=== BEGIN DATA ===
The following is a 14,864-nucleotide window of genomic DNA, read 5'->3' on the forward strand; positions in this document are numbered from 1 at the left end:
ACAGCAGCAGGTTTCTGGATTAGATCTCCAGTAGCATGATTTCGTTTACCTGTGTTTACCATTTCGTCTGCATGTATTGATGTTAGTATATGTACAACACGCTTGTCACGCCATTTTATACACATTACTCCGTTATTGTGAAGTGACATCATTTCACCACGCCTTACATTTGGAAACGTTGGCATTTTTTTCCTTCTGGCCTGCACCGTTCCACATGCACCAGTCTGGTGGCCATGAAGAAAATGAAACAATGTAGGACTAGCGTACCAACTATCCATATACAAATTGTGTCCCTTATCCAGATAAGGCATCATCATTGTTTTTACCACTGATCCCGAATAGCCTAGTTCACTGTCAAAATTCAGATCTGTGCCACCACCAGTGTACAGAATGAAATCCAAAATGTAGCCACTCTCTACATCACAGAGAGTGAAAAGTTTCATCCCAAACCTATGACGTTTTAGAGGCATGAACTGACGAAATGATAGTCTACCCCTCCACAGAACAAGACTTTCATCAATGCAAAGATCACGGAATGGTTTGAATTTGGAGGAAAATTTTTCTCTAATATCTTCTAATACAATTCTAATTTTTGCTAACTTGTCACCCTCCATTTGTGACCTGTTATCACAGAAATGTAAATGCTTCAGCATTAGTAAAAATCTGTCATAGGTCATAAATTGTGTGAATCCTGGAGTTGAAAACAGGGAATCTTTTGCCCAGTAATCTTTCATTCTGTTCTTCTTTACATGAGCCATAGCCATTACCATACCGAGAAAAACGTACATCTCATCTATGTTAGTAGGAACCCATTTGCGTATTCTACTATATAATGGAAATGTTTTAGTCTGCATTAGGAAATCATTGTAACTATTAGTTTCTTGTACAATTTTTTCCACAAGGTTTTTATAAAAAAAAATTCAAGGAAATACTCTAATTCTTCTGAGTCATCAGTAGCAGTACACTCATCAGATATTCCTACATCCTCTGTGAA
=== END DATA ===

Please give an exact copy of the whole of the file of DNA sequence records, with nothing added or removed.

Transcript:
The following is a 14,864-nucleotide window of genomic DNA, read 5'->3' on the forward strand; positions in this document are numbered from 1 at the left end:
ACAGCAGCAGGTTTCTGGATTAGATCTCCAGTAGCATGATTTCGTTTACCTGTGTTTACCATTTCGTCTGCATGTATTGATGTTAGTATATGTACAACACGCTTGTCACGCCATTTTATACACATTACTCCGTTATTGTGAAGTGACATCATTTCACCACGCCTTACATTTGGAAACGTTGGCATTTTTTTCCTTCTGGCCTGCACCGTTCCACATGCACCAGTCTGGTGGCCATGAAGAAAATGAAACAATGTAGGACTAGCGTACCAACTATCCATATACAAATTGTGTCCCTTATCCAGATAAGGCATCATCATTGTTTTTACCACTGATCCCGAATAGCCTAGTTCACTGTCAAAATTCAGATCTGTGCCACCACCAGTGTACAGAATGAAATCCAAAATGTAGCCACTCTCTACATCACAGAGAGTGAAAAGTTTCATCCCAAACCTATGACGTTTTAGAGGCATGAACTGACGAAATGATAGTCTACCCCTCCACAGAACAAGACTTTCATCAATGCAAAGATCACGGAATGGTTTGAATTTGGAGGAAAATTTTTCTCTAATATCTTCTAATACAATTCTAATTTTTGCTAACTTGTCACCCTCCATTTGTGACCTGTTATCACAGAAATGTAAATGCTTCAGCATTAGTAAAAATCTGTCATAGGTCATAAATTGTGTGAATCCTGGAGTTGAAAACAGGGAATCTTTTGCCCAGTAATCTTTCATTCTGTTCTTCTTTACATGAGCCATAGCCATTACCATACCGAGAAAAACGTACATCTCATCTATGTTAGTAGGAACCCATTTGCGTATTCTACTATATAATGGAAATGTTTTAGTCTGCATTAGGAAATCATTGTAACTATTAGTTTCTTGTACAATTTTTTCCACAAGGTTTTTATAAAAAAAAATTCAAGGAAATACTCTAATTCTTCTGAGTCATCAGTAGCAGTACACTCATCAGATATTCCTACATCCTCTGTGAA